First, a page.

The White-crowned mangabey originates from the tropical rainforest areas of central and West Africa. The wild population has been reduced by over-hunting and destruction of habitat over the last 30 years. Remaining groups are living in separated fragments of forest and therefore exact numbers are not known, but there are not thought to be more than a few thousand left.

The White-crowned mangabey has a fine body structure with long limbs and a long tail. They have grey-brown fur with a white underside and a long black stripe on their backs. They get their name from the white spot on the top of their heads. The males are much larger than the females.

The white crowned mangabey spends its day foraging for food in the dense forest undergrowth, keeping in contact by constant calling. They eat mainly fruit, nuts and seeds but also insects and spiders. They live in groups of 10-20, formed by several males and females. The males come into the group whilst the females stay put and form the core; adhering to a strict hierarchy to avoid conflict. Female mangabeys will give birth to a single infant after 6 months’ gestation, the infant is born with their eyes open, cling on to their mother from the minute they are born.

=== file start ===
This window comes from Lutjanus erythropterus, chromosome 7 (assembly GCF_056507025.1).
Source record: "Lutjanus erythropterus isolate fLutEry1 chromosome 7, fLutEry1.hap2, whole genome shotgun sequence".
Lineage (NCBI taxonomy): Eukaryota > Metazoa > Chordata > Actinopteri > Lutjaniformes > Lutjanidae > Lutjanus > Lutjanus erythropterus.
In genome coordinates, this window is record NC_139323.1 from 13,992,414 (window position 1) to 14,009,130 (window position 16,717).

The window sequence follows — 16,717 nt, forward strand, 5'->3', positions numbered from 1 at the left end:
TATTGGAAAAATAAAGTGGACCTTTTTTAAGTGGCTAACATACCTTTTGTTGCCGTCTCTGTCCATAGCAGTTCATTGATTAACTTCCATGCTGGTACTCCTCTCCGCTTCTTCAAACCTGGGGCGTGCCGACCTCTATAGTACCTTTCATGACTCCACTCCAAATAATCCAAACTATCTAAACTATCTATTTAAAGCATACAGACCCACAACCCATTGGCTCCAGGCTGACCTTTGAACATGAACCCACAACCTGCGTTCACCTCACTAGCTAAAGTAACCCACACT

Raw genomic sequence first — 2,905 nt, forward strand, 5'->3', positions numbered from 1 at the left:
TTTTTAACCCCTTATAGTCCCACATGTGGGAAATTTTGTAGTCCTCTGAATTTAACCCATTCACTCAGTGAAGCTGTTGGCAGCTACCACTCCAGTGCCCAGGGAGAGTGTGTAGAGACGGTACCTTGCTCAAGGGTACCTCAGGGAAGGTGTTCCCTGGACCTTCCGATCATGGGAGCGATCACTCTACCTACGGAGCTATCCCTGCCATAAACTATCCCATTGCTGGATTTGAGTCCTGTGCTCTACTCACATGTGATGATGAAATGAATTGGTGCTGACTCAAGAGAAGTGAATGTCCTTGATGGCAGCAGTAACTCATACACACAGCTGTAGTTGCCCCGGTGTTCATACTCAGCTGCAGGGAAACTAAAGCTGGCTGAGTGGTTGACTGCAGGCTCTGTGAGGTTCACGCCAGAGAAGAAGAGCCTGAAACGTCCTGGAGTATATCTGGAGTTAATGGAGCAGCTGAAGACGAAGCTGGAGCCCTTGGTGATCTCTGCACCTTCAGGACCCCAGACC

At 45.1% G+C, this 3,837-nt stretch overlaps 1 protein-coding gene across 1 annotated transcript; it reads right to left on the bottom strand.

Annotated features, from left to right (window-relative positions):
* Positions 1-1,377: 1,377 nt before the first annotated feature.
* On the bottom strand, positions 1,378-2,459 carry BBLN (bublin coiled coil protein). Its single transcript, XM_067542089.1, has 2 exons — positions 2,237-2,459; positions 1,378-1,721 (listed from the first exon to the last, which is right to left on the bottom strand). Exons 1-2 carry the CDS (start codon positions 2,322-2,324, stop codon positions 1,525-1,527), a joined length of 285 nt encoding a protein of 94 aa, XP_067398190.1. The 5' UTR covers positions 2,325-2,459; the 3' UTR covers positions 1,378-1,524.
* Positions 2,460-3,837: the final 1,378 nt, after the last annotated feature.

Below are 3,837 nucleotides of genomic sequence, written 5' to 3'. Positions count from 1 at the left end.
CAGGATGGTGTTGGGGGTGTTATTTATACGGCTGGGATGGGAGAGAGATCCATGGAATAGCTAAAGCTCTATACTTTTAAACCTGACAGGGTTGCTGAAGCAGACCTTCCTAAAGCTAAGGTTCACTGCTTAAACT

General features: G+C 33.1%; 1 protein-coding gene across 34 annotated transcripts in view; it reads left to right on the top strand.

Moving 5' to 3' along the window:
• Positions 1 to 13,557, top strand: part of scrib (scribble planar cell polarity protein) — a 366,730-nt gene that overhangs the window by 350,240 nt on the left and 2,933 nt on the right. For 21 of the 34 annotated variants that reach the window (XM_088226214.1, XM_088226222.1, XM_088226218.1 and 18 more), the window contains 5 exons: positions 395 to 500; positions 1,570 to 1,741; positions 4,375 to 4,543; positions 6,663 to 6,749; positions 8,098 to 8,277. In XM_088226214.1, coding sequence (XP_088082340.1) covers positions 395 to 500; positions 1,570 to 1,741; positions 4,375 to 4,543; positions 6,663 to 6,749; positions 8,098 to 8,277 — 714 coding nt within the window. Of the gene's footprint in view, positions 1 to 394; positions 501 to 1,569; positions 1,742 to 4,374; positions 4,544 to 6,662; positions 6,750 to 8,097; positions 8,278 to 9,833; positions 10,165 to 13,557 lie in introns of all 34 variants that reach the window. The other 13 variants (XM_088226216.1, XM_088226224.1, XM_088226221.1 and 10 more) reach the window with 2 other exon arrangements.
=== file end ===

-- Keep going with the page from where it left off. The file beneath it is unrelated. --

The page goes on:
Least Concerned

Near Threatened



Critically Endangered

Extinct In The Wild